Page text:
Certainly, Dortmund had matured into quite a sight when Lanni glimpsed him last May. "Big as he was at the time, he was super-athletic," he recalled. "He was like little LeBron, or what LeBron looked like in high school. He towered over other kids, but he was super-athletic."

In the same sale, Baffert and Lanni had their eye on Materiality, a 12-1 co-fourth choice for the Derby. They backed off for reasons neither can remember. "We're kicking ourselves on that one," said Baffert, who will saddle the top two favorites in Saturday's race.

In swooped Steve Young, another bloodstock agent who's enjoyed repeated success at the Timonium sale. He bought Materiality for $400,000 on behalf of Alto Racing, a union of partners from New Mexico and Houston.

Advertisement

"That's OK," he said, laughing when he heard of Baffert's regret. "I'm kicking myself for not buying Dortmund."

Of the Timonium auction, he said: "There's good horses that come out of there every year. Just a terrific sale. It's big enough where it spreads things out, and it's the last dirt sale of the year."

Materiality is also a large, powerful colt, but unlike Dortmund, he was not ready to run as a 2-year-old.

"When we got him back from the sale, he needed to be backed off," said Gil Moutray, the New Mexico half of the Alto partnership. "We huddled up and made the decision to take it slow. He's a big horse and we wanted to plan for a big, two-turn stakes. The way it worked out was best."

Materiality is undefeated this year under the guidance of trainer Todd Pletcher. And he opened many an eye with his victory in the Florida Derby, where he outdueled fellow Kentucky contender Upstart over a deep, physically demanding track surface.

Pletcher was pleasantly surprised at how fresh Materiality seemed, training in the wake of that victory. His resilience suggested a real potential to handle the grind of the Triple Crown schedule, despite the fact no horse since 1882 has won the Derby after not racing as a 2-year-old.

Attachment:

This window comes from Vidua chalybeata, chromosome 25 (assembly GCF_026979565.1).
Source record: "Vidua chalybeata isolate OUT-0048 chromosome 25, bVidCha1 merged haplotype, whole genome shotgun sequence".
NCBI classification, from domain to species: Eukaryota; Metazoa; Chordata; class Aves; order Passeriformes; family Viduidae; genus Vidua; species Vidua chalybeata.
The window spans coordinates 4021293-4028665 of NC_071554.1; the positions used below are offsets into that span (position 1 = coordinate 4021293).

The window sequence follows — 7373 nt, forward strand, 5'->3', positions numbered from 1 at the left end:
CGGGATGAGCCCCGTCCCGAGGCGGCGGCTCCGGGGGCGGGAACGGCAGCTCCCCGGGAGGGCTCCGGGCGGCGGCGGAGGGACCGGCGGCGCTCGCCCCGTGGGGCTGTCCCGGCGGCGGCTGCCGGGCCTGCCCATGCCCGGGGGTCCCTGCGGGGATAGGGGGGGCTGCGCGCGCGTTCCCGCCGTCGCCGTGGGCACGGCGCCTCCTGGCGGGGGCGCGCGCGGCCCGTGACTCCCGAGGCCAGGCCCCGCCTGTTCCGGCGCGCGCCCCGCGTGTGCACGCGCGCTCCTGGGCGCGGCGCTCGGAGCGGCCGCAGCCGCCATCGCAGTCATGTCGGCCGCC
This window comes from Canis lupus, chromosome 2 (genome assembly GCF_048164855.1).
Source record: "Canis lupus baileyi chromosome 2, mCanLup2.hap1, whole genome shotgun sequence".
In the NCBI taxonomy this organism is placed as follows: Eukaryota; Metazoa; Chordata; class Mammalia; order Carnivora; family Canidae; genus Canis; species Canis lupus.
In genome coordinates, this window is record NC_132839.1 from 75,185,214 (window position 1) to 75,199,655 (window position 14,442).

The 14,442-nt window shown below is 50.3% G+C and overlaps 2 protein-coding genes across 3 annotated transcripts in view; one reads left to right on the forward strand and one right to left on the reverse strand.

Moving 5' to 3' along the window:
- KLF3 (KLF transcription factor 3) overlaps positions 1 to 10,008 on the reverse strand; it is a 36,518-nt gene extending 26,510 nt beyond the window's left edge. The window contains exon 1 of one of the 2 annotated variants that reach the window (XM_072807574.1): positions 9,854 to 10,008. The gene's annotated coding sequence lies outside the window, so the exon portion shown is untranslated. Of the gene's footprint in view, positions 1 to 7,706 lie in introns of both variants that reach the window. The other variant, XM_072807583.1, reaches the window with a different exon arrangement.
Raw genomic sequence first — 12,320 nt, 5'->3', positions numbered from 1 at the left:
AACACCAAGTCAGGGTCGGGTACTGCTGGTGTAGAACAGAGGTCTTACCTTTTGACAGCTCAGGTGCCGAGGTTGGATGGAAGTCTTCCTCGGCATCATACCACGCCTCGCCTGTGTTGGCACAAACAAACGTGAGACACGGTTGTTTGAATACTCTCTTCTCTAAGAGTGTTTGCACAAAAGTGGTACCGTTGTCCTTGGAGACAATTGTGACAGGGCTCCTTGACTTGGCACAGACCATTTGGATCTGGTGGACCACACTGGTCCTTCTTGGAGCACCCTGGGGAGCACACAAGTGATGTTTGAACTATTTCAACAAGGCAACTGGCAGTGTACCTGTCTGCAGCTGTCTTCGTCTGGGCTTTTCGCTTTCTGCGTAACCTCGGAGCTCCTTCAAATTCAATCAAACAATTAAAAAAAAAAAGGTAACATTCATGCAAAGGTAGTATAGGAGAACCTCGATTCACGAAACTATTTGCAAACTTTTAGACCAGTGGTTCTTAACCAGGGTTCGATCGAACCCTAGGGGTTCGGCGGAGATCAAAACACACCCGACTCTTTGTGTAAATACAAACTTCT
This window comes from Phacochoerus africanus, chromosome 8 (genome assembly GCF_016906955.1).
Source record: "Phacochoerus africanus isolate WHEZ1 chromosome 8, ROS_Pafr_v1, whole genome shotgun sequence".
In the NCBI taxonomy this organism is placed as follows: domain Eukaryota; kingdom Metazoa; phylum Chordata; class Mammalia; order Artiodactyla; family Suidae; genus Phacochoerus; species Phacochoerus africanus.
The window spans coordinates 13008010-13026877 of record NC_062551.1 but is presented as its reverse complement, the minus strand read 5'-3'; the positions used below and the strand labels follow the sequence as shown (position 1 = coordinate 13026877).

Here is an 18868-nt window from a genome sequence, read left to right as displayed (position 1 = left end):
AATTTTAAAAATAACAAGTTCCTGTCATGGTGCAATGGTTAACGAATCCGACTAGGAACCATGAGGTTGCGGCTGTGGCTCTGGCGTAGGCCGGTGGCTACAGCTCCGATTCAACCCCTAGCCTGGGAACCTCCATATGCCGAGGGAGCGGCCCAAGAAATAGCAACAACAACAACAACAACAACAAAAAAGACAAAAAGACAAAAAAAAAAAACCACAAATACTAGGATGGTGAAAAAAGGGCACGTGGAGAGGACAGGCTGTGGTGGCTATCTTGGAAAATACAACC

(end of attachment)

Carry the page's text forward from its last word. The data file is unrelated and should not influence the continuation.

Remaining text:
"Todd thought it would've taken a lot out of him, just like everyone else expected," Moutray said of the Florida Derby. "But then he called me and said, 'Gosh, he looks like he's ready to run right now. Maybe this race really just woke him up.'"

Suddenly, that $400,000 price tag seemed a relative pittance.

Alto Racing also scored at the Timonium sale with Winning Cause, a Derby qualifier two years ago, and Chipit, another undefeated 3-year-old.

Among this year's Derby entrants, International Star also came from Timonium, though he was purchased at the September yearling sale in 2013 by longtime Kentucky owners and breeders Ken and Sarah Ramsey. The Ramseys paid $85,000 for a horse who'll enter the Derby with $1 million in career winnings. Not bad.

Harry Rosenblum bought War Story, a 50-1 Derby longshot, for $51,000 in the same sale that featured Dortmund and Materiality. The colt has already earned $243,600.

Baffert summed up the recent spate of stars from Timonium as "freaky luck."

But the sales carry a long history of producing stars, from recent Hall of Fame selection Xtra Heat to 2005 Preakness and Belmont Stakes winner Afleet Alex. There's a reason Baffert and other luminaries will be hanging around the Timonium Fairgrounds the day after Preakness, scouting another offering of more than 400 2-year-olds.

"You buy 'em and then you go to Michael's and have the best crab cakes," Baffert said with a grin.

Advertisement

Twitter.com/ChildsWalker

Advertisement
Advertisement